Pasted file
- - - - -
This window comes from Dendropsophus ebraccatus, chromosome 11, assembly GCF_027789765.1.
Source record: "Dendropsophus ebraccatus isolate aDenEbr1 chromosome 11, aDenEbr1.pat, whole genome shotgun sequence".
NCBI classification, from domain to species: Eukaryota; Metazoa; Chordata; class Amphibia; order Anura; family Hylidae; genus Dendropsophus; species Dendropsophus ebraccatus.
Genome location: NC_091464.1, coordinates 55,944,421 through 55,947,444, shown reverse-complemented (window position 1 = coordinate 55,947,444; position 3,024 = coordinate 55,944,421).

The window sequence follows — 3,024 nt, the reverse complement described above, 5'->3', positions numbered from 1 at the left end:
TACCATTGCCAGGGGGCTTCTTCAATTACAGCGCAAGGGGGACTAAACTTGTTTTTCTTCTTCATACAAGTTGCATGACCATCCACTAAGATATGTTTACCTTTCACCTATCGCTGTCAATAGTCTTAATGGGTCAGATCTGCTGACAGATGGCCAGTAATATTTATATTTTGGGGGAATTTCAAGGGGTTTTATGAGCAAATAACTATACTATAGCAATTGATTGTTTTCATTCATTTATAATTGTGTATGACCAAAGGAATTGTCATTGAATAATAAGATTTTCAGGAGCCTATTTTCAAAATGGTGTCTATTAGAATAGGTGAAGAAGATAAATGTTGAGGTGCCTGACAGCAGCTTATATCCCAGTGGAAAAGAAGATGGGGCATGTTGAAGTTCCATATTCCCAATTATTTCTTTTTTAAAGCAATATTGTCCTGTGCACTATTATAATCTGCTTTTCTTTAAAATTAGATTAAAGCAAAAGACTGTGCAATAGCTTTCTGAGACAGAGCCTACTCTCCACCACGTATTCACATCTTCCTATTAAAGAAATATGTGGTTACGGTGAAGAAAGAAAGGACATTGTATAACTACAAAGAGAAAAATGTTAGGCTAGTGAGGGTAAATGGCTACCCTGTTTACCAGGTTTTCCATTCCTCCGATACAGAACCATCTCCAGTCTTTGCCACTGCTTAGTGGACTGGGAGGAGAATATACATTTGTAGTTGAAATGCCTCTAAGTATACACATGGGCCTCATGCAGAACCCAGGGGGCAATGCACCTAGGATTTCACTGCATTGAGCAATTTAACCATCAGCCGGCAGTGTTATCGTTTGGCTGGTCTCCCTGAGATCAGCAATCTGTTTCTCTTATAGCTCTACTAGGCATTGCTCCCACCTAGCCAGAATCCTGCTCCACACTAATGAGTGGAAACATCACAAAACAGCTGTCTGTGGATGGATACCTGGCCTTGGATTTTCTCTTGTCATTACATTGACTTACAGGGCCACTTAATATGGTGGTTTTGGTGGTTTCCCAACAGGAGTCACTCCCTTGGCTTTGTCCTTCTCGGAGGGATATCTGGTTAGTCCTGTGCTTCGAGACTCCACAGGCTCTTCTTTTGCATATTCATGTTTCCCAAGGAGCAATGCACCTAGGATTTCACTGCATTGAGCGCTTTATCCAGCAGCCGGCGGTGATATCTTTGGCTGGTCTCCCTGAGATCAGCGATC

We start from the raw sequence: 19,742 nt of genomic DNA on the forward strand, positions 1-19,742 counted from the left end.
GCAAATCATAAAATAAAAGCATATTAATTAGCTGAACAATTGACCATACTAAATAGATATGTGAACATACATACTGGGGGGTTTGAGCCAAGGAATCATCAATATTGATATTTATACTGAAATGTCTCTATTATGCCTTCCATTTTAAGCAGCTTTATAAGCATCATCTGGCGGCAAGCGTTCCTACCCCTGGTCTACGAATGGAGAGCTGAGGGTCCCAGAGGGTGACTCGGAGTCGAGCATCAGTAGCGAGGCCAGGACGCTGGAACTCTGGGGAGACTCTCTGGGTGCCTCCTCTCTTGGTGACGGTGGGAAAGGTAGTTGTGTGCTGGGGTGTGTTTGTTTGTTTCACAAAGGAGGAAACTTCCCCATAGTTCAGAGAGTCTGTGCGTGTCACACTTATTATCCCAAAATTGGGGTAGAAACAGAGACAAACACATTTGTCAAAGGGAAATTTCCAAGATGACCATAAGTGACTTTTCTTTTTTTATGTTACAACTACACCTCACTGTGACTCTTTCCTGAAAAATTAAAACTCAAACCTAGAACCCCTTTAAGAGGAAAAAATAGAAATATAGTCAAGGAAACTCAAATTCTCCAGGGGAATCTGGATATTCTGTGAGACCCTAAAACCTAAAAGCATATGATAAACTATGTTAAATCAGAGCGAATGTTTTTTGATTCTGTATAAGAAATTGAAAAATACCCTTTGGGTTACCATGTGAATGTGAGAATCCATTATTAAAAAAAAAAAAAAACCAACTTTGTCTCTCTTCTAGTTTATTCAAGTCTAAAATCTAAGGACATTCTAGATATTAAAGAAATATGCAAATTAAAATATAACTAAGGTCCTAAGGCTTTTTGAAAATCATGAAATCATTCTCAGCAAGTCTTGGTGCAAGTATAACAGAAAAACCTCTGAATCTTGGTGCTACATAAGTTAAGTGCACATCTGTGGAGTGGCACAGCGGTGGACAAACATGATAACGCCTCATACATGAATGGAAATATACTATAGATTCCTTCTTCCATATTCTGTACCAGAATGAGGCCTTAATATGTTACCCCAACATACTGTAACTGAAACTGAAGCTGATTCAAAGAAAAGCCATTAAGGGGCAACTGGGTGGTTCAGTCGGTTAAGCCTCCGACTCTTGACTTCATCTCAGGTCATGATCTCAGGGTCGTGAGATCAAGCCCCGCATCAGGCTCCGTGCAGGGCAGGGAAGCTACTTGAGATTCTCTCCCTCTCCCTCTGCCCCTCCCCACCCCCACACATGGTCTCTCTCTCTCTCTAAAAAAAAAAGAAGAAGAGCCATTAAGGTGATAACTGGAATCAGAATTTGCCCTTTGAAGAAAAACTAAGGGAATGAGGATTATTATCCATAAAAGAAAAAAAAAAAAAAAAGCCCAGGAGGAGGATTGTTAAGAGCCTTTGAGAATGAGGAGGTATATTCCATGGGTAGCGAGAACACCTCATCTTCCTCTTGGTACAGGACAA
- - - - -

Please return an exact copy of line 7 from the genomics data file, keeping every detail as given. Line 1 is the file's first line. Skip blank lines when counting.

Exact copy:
We start from the raw sequence: 19,742 nt of genomic DNA on the forward strand, positions 1-19,742 counted from the left end.